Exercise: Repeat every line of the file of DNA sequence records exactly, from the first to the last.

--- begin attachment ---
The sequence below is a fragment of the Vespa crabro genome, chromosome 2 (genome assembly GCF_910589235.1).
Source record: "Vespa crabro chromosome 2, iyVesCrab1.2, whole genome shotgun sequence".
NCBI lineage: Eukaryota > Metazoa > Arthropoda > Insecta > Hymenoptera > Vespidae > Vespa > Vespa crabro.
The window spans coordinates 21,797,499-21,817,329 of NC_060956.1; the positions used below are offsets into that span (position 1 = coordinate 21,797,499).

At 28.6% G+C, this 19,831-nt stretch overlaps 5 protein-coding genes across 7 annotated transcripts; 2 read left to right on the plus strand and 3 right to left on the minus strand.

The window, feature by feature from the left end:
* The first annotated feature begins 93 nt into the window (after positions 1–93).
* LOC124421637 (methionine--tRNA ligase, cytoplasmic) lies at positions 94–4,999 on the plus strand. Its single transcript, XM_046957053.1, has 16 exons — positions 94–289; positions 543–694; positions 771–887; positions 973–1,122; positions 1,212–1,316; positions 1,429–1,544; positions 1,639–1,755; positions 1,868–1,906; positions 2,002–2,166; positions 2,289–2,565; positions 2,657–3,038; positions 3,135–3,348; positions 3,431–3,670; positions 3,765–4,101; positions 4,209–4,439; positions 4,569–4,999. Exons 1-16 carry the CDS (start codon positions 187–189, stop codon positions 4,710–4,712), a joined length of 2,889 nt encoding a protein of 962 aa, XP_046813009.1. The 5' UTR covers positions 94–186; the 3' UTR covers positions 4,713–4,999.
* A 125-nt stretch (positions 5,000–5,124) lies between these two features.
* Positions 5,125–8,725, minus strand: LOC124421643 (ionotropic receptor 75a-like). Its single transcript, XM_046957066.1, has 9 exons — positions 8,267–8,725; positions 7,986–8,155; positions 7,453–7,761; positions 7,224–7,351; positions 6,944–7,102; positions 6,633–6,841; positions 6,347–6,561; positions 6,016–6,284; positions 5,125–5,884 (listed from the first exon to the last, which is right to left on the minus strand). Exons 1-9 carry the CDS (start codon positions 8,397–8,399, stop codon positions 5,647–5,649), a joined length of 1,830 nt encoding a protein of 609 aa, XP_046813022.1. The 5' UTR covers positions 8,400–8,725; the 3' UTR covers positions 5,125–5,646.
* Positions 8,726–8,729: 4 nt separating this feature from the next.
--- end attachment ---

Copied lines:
The sequence below is a fragment of the Vespa crabro genome, chromosome 2 (genome assembly GCF_910589235.1).
Source record: "Vespa crabro chromosome 2, iyVesCrab1.2, whole genome shotgun sequence".
NCBI lineage: Eukaryota > Metazoa > Arthropoda > Insecta > Hymenoptera > Vespidae > Vespa > Vespa crabro.
The window spans coordinates 21,797,499-21,817,329 of NC_060956.1; the positions used below are offsets into that span (position 1 = coordinate 21,797,499).

At 28.6% G+C, this 19,831-nt stretch overlaps 5 protein-coding genes across 7 annotated transcripts; 2 read left to right on the plus strand and 3 right to left on the minus strand.

The window, feature by feature from the left end:
* The first annotated feature begins 93 nt into the window (after positions 1–93).
* LOC124421637 (methionine--tRNA ligase, cytoplasmic) lies at positions 94–4,999 on the plus strand. Its single transcript, XM_046957053.1, has 16 exons — positions 94–289; positions 543–694; positions 771–887; positions 973–1,122; positions 1,212–1,316; positions 1,429–1,544; positions 1,639–1,755; positions 1,868–1,906; positions 2,002–2,166; positions 2,289–2,565; positions 2,657–3,038; positions 3,135–3,348; positions 3,431–3,670; positions 3,765–4,101; positions 4,209–4,439; positions 4,569–4,999. Exons 1-16 carry the CDS (start codon positions 187–189, stop codon positions 4,710–4,712), a joined length of 2,889 nt encoding a protein of 962 aa, XP_046813009.1. The 5' UTR covers positions 94–186; the 3' UTR covers positions 4,713–4,999.
* A 125-nt stretch (positions 5,000–5,124) lies between these two features.
* Positions 5,125–8,725, minus strand: LOC124421643 (ionotropic receptor 75a-like). Its single transcript, XM_046957066.1, has 9 exons — positions 8,267–8,725; positions 7,986–8,155; positions 7,453–7,761; positions 7,224–7,351; positions 6,944–7,102; positions 6,633–6,841; positions 6,347–6,561; positions 6,016–6,284; positions 5,125–5,884 (listed from the first exon to the last, which is right to left on the minus strand). Exons 1-9 carry the CDS (start codon positions 8,397–8,399, stop codon positions 5,647–5,649), a joined length of 1,830 nt encoding a protein of 609 aa, XP_046813022.1. The 5' UTR covers positions 8,400–8,725; the 3' UTR covers positions 5,125–5,646.
* Positions 8,726–8,729: 4 nt separating this feature from the next.